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I have seen a few counsellors over the years and more than one of them has advised me that I have all the symptoms of PTSD from being betrayed. One even gave me a book about PTSD from infidelity.

But more recently I was at my family doctor and, in a conversation about reducing stress, I mentioned that I'd like a one-time referral because I had a few more questions about how to address specific PTSD issues that I am not making any progress with. The doctor seemed both surprised and skeptical that I could possibly have PTSD from infidelity.

It was kind of embarrassing, and yet I myself have questioned the concept too. But I've read some of you here speak of the mental anguish of being betrayed as comparable to PTSD, so I want to ask: is there a way to get help for these symptoms without looking like a loser. Someone who can't handle real life. And someone who dares to compare their individual life drama with that of someone whose symptoms came from a much bigger picture? I feel that mentioning PTSD makes people think I'm imagining things. But the symptoms fit, hypervigilance, anxiety, nightmares, trust issues, nervousness. So do you admit it and get mocked for being weak, or just shut up and get nowhere till you die? What did YOU do?

How do you get help if nobody believes you have anything wrong?
 

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I have seen a few counsellors over the years and more than one of them has advised me that I have all the symptoms of PTSD from being betrayed. One even gave me a book about PTSD from infidelity.

But more recently I was at my family doctor and, in a conversation about reducing stress, I mentioned that I'd like a one-time referral because I had a few more questions about how to address specific PTSD issues that I am not making any progress with. The doctor seemed both surprised and skeptical that I could possibly have PTSD from infidelity.

It was kind of embarrassing, and yet I myself have questioned the concept too. But I've read some of you here speak of the mental anguish of being betrayed as comparable to PTSD, so I want to ask: is there a way to get help for these symptoms without looking like a loser. Someone who can't handle real life. And someone who dares to compare their individual life drama with that of someone whose symptoms came from a much bigger picture? I feel that mentioning PTSD makes people think I'm imagining things. But the symptoms fit, hypervigilance, anxiety, nightmares, trust issues, nervousness. So do you admit it and get mocked for being weak, or just shut up and get nowhere till you die? What did YOU do?

How do you get help if nobody believes you have anything wrong?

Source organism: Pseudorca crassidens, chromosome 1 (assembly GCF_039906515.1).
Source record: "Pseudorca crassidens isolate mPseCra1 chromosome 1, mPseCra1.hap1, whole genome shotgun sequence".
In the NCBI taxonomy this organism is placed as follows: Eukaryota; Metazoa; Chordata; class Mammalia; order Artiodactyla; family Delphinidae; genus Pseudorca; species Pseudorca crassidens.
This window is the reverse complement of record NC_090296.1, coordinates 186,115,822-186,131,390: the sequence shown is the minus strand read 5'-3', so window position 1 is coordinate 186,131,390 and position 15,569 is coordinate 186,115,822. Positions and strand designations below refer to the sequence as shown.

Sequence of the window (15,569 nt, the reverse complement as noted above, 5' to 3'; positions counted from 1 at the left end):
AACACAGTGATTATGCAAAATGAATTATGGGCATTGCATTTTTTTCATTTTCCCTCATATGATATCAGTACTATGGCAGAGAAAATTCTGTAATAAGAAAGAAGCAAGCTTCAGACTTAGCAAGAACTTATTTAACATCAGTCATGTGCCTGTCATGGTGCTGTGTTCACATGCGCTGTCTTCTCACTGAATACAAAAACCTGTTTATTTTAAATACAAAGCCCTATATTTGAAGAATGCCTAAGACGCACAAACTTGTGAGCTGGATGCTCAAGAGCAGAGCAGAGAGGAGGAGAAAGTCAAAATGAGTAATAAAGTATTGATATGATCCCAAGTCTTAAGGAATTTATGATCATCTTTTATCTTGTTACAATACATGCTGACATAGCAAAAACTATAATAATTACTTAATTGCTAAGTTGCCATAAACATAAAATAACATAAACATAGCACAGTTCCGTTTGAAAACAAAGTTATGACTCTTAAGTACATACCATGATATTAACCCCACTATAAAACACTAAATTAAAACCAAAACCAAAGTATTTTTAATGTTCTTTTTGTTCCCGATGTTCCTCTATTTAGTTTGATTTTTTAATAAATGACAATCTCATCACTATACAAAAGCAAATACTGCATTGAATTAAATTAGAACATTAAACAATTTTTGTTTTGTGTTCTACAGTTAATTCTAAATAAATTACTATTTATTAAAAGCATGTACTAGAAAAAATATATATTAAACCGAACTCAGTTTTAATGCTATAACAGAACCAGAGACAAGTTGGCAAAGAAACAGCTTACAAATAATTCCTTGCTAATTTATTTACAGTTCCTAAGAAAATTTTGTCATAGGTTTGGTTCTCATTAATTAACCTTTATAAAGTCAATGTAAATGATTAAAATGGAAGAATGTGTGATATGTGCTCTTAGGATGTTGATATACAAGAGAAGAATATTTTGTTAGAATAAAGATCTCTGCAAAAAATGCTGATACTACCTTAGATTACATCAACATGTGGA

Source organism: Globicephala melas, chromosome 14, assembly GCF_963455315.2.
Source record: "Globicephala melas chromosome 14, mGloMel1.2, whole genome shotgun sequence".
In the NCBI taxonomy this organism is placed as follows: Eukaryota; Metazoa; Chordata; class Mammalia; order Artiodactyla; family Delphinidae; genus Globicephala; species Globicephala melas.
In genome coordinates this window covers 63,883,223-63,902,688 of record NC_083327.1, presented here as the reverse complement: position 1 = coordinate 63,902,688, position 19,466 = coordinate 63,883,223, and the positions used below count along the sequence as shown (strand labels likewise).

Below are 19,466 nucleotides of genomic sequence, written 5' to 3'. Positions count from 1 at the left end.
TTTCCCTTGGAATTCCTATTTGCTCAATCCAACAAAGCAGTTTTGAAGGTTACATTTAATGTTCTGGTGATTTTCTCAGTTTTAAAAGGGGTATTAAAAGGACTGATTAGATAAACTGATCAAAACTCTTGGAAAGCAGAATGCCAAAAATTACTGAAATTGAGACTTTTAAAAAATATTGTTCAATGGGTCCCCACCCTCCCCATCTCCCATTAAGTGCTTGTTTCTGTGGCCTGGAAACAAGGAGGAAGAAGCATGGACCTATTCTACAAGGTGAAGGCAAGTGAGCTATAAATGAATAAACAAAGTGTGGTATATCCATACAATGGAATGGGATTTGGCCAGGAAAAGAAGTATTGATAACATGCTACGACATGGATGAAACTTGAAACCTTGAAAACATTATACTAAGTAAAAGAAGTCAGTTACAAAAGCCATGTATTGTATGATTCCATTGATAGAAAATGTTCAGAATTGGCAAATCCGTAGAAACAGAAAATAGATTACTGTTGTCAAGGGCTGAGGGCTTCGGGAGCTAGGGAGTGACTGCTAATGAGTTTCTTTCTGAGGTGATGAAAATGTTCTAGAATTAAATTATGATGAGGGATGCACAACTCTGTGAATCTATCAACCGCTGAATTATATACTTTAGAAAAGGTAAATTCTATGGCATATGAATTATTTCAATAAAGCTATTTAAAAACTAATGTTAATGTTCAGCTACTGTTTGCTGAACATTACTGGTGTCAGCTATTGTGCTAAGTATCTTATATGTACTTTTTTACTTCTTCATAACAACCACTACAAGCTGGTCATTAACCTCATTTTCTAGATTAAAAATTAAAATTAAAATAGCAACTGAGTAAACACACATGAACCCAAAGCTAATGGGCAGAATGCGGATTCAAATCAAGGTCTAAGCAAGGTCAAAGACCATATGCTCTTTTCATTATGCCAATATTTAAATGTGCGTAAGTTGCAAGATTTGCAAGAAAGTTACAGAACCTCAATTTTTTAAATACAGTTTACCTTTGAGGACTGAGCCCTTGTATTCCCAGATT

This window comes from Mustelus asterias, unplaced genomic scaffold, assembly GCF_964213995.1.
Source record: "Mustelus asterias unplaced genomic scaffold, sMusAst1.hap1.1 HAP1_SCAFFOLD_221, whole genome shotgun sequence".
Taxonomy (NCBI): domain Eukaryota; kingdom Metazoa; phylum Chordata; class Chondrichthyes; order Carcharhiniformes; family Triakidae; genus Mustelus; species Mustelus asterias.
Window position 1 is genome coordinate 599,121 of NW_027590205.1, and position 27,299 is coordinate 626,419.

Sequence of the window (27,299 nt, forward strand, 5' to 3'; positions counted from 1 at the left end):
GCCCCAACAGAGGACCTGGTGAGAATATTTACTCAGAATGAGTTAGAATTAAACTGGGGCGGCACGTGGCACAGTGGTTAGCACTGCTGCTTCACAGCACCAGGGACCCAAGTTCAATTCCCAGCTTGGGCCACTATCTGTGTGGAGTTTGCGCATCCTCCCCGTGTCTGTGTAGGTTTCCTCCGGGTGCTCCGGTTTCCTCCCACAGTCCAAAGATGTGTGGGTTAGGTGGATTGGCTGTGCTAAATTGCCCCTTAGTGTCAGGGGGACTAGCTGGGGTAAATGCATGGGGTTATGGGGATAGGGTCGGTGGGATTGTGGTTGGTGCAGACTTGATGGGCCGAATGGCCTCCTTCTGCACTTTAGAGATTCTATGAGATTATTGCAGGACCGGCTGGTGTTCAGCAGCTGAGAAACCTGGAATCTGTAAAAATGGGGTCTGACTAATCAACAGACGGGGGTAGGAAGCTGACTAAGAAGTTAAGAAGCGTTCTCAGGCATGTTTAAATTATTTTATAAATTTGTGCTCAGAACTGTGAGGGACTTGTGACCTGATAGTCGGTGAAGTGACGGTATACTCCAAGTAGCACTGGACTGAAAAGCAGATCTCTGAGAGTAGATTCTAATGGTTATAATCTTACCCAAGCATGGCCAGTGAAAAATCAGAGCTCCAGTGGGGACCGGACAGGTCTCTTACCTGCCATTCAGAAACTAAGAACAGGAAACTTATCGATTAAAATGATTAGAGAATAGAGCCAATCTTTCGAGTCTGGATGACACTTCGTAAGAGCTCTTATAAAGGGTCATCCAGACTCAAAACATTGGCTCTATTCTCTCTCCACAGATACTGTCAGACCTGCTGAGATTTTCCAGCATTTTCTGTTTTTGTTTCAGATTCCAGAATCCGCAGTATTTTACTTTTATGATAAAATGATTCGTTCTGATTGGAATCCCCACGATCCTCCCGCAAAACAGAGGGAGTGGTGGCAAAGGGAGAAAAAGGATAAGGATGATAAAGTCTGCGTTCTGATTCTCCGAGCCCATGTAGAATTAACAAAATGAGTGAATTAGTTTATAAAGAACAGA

Hi Daisy,

Much of what you describe I would call normal. I dont know that I would call it PTSD but I know I have a few triggers that can big time affect me. Can you give us a few more specific examples of what you are dealing with.

In my opinion unless you totally saw an afffair coming then its very normal to be hypervigilent, nerous to trust, skeptical and so on. I am 4 year out of D day and still feel may of these
 

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I have seen a few counsellors over the years and more than one of them has advised me that I have all the symptoms of PTSD from being betrayed. One even gave me a book about PTSD from infidelity.

But more recently I was at my family doctor and, in a conversation about reducing stress, I mentioned that I'd like a one-time referral because I had a few more questions about how to address specific PTSD issues that I am not making any progress with. The doctor seemed both surprised and skeptical that I could possibly have PTSD from infidelity.

It was kind of embarrassing, and yet I myself have questioned the concept too. But I've read some of you here speak of the mental anguish of being betrayed as comparable to PTSD, so I want to ask: is there a way to get help for these symptoms without looking like a loser. Someone who can't handle real life. And someone who dares to compare their individual life drama with that of someone whose symptoms came from a much bigger picture? I feel that mentioning PTSD makes people think I'm imagining things. But the symptoms fit, hypervigilance, anxiety, nightmares, trust issues, nervousness. So do you admit it and get mocked for being weak, or just shut up and get nowhere till you die? What did YOU do?

How do you get help if nobody believes you have anything wrong?
Keep looking. Most "Professionals" do not see infidelity as a warranted source of PTSD since it is devoid of the standard or typical aspects normally related to this. But you know you better than anyone so search far and wide until you get the results you are looking for. If you give it a chance TAM can aide in be a medium to talk among while keeping a degree of anonymity and is free in cost.